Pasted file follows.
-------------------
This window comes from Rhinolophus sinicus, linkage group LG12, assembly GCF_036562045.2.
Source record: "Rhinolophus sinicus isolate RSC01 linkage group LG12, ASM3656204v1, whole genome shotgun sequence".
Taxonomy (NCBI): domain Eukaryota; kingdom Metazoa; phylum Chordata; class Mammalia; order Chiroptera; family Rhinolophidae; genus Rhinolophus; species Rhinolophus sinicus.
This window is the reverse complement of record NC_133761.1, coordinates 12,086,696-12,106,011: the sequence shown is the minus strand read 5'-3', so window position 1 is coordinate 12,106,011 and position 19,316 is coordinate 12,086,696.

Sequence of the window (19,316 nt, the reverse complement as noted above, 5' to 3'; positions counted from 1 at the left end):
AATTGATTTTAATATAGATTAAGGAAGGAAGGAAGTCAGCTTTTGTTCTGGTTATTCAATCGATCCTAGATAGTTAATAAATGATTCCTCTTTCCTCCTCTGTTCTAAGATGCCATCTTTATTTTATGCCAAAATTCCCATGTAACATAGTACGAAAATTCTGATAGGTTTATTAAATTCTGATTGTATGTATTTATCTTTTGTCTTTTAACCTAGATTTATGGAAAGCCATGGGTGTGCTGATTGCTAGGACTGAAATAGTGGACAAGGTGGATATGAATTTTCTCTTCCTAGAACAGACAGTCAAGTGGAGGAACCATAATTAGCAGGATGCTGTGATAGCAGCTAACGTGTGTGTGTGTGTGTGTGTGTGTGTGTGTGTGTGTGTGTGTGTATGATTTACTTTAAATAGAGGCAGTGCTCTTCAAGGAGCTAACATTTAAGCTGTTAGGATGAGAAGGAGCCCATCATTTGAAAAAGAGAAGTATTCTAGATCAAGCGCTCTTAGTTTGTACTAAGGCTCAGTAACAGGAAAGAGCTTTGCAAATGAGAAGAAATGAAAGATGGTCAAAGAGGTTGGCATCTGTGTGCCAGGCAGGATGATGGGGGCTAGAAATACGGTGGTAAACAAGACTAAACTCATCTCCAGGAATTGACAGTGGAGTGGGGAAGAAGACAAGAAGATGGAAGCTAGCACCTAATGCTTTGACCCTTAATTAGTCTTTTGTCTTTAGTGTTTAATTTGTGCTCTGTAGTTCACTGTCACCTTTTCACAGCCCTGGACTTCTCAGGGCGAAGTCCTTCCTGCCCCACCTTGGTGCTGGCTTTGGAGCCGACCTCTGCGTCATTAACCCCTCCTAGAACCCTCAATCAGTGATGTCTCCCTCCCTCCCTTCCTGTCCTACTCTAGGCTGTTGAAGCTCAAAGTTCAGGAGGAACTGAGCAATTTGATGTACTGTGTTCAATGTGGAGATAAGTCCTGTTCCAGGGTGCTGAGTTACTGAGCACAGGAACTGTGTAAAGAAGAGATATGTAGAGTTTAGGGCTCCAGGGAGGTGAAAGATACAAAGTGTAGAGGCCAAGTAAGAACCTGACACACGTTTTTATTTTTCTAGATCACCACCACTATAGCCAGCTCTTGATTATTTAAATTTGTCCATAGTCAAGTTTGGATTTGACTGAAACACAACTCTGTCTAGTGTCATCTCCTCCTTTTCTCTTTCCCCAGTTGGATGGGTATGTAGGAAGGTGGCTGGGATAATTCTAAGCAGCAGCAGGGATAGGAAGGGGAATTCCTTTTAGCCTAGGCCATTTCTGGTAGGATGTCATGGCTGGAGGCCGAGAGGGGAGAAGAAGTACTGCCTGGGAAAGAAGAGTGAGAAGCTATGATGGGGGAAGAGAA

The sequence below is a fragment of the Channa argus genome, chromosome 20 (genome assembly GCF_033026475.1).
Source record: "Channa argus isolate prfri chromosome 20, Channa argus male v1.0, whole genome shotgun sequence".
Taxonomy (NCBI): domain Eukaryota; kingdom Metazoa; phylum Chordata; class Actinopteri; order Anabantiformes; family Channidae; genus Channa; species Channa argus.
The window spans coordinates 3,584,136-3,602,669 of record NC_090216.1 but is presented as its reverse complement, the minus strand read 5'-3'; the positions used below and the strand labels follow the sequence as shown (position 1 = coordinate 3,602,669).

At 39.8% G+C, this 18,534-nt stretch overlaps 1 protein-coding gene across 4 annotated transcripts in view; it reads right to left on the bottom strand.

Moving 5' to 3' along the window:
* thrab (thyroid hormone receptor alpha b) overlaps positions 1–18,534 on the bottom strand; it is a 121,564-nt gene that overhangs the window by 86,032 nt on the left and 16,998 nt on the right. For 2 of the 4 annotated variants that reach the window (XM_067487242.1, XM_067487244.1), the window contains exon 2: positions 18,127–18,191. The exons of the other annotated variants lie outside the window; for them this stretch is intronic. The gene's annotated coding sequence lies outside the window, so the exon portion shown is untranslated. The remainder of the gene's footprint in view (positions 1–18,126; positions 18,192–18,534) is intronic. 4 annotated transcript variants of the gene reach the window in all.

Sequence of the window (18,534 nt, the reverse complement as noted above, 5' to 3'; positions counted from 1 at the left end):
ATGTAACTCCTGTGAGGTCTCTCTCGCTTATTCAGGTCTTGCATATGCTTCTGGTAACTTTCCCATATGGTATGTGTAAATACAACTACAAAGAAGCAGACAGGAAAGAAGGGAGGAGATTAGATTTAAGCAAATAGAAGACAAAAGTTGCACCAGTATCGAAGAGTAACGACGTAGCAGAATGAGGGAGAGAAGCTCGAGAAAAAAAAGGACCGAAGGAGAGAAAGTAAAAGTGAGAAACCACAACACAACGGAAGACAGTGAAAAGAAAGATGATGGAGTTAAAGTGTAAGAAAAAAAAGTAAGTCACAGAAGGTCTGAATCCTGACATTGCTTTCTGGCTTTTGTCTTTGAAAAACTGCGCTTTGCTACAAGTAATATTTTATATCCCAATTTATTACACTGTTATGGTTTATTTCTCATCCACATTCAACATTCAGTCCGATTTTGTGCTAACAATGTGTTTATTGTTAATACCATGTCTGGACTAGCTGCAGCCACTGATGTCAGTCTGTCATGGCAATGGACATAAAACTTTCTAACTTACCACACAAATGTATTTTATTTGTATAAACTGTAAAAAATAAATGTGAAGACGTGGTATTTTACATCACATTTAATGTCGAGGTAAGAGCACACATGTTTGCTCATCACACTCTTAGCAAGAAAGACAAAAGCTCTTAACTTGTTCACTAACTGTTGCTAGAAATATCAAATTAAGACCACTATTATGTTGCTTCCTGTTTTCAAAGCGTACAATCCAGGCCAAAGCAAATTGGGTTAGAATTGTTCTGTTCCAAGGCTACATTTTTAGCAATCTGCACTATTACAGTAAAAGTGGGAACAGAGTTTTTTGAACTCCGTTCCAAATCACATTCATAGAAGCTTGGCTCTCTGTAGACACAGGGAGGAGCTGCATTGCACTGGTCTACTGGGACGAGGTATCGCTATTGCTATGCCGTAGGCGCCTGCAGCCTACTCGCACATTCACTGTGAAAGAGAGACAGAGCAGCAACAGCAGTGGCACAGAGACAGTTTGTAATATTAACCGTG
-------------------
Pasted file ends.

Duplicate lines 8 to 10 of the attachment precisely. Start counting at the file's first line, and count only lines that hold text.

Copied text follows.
Source record: "Channa argus isolate prfri chromosome 20, Channa argus male v1.0, whole genome shotgun sequence".
Taxonomy (NCBI): domain Eukaryota; kingdom Metazoa; phylum Chordata; class Actinopteri; order Anabantiformes; family Channidae; genus Channa; species Channa argus.
The window spans coordinates 3,584,136-3,602,669 of record NC_090216.1 but is presented as its reverse complement, the minus strand read 5'-3'; the positions used below and the strand labels follow the sequence as shown (position 1 = coordinate 3,602,669).